Statin therapy less common in PAD than CHD, cerebrovascular disease
Patients with peripheral artery disease were less likely to be treated with statin therapy compared with those with cerebrovascular disease or CHD despite having a high risk for atherosclerotic CVD events, researchers found.
“In our study, we found that patients with peripheral artery disease have high risk for future cardiovascular events similar to patients with heart disease or those with a prior stroke,” Lisandro D. Colantonio, MD, PhD, scientist II in the department of epidemiology at the University of Alabama at Birmingham, told Healio. “Overall, the use of statins, a first-line therapy to reduce the risk for cardiovascular events, was low in our study population. Notably, statin use was even lower in patients with peripheral artery disease vs. those with heart disease or a prior stroke.”
Statin therapy in several conditions
In this retrospective cohort study published in the Journal of the American College of Cardiology, researchers analyzed data from 943,232 patients aged at least 19 years with a history of PAD, cerebrovascular disease or CHD. All patients had commercial or Medicare health insurance. Researchers also identified patients with pharmacy fills for statins.
The primary outcome was ASCVD events, defined as a composite of cerebrovascular disease, CHD and PAD events. Cerebrovascular disease events included hospitalizations for carotid revascularization or stroke. CHD events were defined as inpatient or outpatient coronary revascularization and hospitalizations for acute MI. PAD events included hospitalizations for peripheral artery revascularization or thrombolysis, acute limb ischemia or nontraumatic lower-extremity amputation above the ankle.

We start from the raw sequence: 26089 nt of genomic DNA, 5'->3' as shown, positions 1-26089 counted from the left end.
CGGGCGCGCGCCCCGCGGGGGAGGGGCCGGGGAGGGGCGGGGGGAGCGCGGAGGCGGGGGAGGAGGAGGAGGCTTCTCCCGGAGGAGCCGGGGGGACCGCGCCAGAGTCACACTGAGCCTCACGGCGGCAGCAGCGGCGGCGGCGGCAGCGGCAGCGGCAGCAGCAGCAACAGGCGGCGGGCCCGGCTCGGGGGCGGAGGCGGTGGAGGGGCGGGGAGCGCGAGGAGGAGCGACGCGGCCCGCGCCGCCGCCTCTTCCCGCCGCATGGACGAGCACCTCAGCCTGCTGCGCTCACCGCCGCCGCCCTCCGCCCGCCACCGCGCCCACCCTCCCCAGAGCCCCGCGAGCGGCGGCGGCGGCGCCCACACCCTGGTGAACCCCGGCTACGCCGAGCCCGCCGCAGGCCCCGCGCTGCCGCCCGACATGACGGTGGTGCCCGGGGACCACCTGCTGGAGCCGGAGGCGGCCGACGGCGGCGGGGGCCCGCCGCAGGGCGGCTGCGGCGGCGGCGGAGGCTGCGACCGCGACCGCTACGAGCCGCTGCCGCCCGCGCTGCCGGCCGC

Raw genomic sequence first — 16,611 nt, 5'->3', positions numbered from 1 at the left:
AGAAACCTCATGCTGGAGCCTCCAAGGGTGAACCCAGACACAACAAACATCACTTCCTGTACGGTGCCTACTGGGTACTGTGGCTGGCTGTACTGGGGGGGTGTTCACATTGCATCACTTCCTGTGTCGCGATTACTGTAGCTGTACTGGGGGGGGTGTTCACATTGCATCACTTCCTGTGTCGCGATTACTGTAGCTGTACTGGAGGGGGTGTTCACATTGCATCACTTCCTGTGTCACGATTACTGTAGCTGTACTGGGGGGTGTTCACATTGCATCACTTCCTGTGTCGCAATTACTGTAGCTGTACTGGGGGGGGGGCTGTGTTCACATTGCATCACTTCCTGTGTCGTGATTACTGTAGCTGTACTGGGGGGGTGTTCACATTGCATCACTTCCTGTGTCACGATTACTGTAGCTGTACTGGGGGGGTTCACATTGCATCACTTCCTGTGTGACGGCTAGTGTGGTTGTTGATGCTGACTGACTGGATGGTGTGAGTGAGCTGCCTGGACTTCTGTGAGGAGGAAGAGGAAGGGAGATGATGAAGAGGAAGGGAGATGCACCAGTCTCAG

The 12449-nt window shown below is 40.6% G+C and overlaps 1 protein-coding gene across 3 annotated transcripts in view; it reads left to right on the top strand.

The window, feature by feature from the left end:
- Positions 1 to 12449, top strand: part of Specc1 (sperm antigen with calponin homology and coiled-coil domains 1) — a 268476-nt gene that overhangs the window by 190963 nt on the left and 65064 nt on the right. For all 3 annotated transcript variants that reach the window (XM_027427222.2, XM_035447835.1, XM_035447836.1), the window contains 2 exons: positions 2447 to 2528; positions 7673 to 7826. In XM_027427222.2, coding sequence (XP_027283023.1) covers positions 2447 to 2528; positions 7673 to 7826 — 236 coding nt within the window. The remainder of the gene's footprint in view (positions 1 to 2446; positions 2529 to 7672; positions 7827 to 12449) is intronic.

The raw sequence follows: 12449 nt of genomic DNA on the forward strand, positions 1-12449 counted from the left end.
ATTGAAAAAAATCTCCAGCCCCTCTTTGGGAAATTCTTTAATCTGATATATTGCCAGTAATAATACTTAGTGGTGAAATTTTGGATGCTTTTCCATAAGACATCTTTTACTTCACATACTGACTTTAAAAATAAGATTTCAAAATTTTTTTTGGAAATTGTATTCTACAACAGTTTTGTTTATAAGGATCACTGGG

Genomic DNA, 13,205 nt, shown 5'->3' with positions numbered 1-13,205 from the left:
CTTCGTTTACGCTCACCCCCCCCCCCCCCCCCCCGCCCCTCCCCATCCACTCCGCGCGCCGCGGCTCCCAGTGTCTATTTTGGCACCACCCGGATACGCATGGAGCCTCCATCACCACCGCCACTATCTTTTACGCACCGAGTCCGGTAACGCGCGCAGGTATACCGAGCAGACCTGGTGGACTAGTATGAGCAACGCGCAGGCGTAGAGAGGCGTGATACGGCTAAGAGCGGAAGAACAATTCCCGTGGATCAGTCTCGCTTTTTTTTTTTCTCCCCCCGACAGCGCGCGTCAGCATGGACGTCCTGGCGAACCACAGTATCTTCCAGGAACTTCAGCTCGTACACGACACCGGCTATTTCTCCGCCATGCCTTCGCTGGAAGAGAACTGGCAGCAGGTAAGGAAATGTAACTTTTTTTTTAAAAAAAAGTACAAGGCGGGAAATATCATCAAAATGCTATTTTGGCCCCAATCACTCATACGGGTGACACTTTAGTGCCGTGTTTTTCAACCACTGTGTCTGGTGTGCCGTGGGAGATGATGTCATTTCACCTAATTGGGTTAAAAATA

During a median follow-up of 3 years, there were 83,736 ASCVD events. The age-standardized rate of ASCVD events per 1,000 person-years increased as patients had a history of one or more conditions of interest (PAD, cerebrovascular disease and CHD). The event rate per 1,000 person-years for patients with a history of one condition was 40.8 (95% CI, 40.3-41.3), 68.9 for those with a history of two conditions (95% CI, 67.9-70) and 119.5 for patients with a history of three conditions (95% CI, 117-122).
The event rate for ASCVD events was 34.7 for patients with PAD only (95% CI, 33.2-36.2), 42.2 for patients with CHD only (95% CI, 41.5-42.8) and 38.9 for patients with cerebrovascular disease only (95% CI, 37.6-40.1).
When assessing patients with two conditions, the ASCVD event rate was 72.8 for patients with PAD and CHD (95% CI, 71-74.7), 63.9 for patients with PAD and cerebrovascular disease (95% CI, 60.6-67.4) and 67.9 for patients with CHD and cerebrovascular disease (95% CI, 66.4-69.3).
Statin use was lowest in patients with PAD only (33.9%) compared with those with CHD only (51.7%) or cerebrovascular disease only (43%).
“Given their high risk for cardiovascular events, patients with peripheral artery disease should be intensively treated similar to patients with heart disease or those who have had a stroke,” Colantonio said in an interview. “Treatment should include high-intensity statin therapy, lifestyle modification interventions, antiplatelet therapy and adequate control of risk factors like hypertension or diabetes. Ezetimibe and a PCSK9 inhibitor may also be beneficial for some patients. Clinicians should also investigate the presence of peripheral artery disease in all of their patients with heart disease or stroke, as we found that having widespread disease in multiple arteries (or parts of the body) is associated with even higher risk for cardiovascular events. “
Underutilization of lipid-lowering therapy
In a related editorial, Marc P. Bonaca, MD, MPH, associate professor and director of vascular research at University of Colorado School of Medicine in Aurora, and Connie N. Hess, MD, MHS, associate professor of medicine at University of Colorado School of Medicine, wrote: “Taken together, these observations confirm the risk profile of patients with symptomatic atherosclerotic vascular disease and the important association of polyvascular disease with outcomes. These finding also underscore overall underutilization of lipid-lowering therapy and highlight disparities in utilization based on vascular territory, with lower statin use and statin intensity in those with PAD. The authors’ observations are an important call to action to improve the provision of care in patients with atherosclerotic vascular disease overall and to better understand drivers behind disparities in treatment of these populations.”
For more information:
Lisandro D. Colantonio, MD, PhD, can be reached at email@example.com; Twitter: @lcolantonio